I am fortunate to have created a long and successful career in leadership and education development, working parallel in both corporate and defence. The skills and training I acquired as an officer with the defence force have taken me around the world, into many exciting roles and industries, from C-level to operational. These are 3 things I learnt in defence that I often refer to during my daily life and in business:
1. To solve the task or mission
Many people think that soldiers are order takers and givers who blindly follow. On the contrary. They know when to challenge and discuss the task, and when to act and follow. I learned to consult with experts. To tap into and apply and the knowledge my expert soldiers had. To solve tasks, I learned to include others in my planning. This taught me how to communicate with my team and built rapport. By doing this, I could trust they would back me 100% when the time came to execute. These learnings I have applied recently when creating leadership and business lockdown strategies for the coronavirus crisis.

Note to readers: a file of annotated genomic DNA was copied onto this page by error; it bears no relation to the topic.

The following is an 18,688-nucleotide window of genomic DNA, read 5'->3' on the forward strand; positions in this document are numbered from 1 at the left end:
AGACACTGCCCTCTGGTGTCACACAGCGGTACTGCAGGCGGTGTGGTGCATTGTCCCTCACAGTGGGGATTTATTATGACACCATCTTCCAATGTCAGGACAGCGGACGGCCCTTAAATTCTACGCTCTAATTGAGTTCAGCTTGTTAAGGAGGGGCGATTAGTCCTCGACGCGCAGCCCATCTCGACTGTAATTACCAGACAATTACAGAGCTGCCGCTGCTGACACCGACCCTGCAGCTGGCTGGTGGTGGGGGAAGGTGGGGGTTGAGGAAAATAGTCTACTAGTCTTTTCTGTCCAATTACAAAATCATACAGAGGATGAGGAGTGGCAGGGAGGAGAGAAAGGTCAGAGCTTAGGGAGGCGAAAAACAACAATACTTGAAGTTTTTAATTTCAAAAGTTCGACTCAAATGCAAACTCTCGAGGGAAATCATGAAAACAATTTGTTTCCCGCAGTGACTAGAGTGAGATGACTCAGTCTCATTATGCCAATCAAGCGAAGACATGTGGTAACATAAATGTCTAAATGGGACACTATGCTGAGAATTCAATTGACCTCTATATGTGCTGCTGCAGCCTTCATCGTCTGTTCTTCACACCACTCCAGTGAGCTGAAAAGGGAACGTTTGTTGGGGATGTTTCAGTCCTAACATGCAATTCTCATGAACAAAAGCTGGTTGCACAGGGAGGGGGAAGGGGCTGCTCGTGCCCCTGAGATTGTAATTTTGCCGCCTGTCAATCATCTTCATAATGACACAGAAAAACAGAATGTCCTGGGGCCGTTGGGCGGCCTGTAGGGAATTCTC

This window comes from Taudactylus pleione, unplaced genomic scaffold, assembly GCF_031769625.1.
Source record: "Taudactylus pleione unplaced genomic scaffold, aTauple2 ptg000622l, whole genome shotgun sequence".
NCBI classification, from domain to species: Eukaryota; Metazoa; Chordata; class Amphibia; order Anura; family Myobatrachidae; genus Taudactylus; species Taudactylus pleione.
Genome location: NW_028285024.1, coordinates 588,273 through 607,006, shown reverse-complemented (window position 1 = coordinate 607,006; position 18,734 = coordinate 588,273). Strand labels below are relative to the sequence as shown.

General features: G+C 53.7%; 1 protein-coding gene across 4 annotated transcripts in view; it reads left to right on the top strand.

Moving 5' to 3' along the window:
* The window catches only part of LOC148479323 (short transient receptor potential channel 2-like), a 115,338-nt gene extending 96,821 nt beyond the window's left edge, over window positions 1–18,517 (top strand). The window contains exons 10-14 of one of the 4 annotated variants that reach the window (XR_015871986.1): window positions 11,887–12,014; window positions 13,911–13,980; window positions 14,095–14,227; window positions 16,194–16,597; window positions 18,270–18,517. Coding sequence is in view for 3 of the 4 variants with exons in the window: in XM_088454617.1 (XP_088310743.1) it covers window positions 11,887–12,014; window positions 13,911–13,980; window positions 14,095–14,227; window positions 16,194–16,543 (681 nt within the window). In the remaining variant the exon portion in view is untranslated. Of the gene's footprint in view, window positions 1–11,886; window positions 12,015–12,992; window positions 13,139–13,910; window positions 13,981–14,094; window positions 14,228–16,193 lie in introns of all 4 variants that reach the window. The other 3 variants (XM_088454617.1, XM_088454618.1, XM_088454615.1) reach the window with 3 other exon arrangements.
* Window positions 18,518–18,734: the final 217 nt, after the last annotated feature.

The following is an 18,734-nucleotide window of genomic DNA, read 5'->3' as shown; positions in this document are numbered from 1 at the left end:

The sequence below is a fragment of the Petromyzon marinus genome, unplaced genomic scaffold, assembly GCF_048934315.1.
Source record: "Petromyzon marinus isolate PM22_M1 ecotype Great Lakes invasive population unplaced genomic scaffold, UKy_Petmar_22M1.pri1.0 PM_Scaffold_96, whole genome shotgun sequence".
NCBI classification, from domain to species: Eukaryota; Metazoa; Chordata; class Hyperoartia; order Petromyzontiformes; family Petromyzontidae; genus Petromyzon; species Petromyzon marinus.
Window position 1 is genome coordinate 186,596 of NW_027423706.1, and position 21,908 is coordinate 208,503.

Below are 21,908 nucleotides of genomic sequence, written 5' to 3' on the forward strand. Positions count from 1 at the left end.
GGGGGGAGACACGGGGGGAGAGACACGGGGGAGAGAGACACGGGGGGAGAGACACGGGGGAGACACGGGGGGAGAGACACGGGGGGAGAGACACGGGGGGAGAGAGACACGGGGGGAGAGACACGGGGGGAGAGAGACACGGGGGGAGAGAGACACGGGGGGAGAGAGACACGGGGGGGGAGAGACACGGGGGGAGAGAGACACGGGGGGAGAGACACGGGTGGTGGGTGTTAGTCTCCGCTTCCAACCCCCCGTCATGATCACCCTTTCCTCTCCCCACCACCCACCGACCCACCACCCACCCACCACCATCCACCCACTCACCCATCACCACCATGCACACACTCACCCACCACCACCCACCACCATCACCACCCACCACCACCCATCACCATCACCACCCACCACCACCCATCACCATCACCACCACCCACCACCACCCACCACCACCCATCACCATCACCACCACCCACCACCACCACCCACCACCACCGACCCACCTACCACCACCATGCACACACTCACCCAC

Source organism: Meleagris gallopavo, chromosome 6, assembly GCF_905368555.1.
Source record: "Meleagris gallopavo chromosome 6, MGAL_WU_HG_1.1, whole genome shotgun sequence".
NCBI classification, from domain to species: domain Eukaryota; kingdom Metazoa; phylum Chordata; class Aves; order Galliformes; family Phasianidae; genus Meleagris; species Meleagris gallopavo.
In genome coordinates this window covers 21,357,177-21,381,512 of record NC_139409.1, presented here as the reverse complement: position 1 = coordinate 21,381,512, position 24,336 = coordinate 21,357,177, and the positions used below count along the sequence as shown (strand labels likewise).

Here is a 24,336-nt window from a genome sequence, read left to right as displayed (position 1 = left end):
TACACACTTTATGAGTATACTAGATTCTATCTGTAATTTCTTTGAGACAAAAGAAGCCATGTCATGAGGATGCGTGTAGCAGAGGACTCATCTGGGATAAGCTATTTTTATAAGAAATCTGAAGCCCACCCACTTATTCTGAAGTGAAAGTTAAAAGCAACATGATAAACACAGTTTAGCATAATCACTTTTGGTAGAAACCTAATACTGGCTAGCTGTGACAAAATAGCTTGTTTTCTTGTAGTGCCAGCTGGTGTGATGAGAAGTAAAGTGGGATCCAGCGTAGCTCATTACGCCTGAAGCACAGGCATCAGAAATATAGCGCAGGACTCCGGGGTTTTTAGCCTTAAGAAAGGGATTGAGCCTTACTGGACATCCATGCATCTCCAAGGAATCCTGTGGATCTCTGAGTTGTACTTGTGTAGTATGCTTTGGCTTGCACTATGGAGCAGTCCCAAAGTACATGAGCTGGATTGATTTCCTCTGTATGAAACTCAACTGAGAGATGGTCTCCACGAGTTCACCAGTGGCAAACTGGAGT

2. Always take care of my team and myself
As leaders, we expect staff and ourselves to take action and work hard. Often people forget they can’t run all night, then be sharp and ready to solve a task. To run yourself down is not a sign of strength; it’s poor leadership. I oversaw 77 Red Cross members during the Australian floods as part of the field incident management team. When I arrived, I was reminded of this. The field team was having a hard time. There were administration problems, heaps of conflicts, people were being injured and property damaged. The main cause – everybody was working around the clock and not eating or sleeping well. As part of my military training, I learnt to set up and enforce plans to ensure rest and a proper diet – so I did this with my team straight away.
3. Always make time to plan
In a hectic world, leaders are often tempted just to act. People are looking to you as a leader to make decisions, often demanding them. Many times the 1/3 rule has saved me. The rule that no matter how little time you have, you always use 1/3 of your time to plan. I used this rule when setting up disaster evacuating centres due to cyclones and bushfires for an unknown number of people. We didn’t know when people would arrive, or how long they would stay. This proved, again and again, the importance of this rule to me. I often embed this as part of the corporate leadership education programs I create. Don’t worry if the plan changes. People can comfortably live with that. They can’t live with that you don’t have one.
No leadership or management education I have ever come across allows you to train everything ‘for real’ as defence does.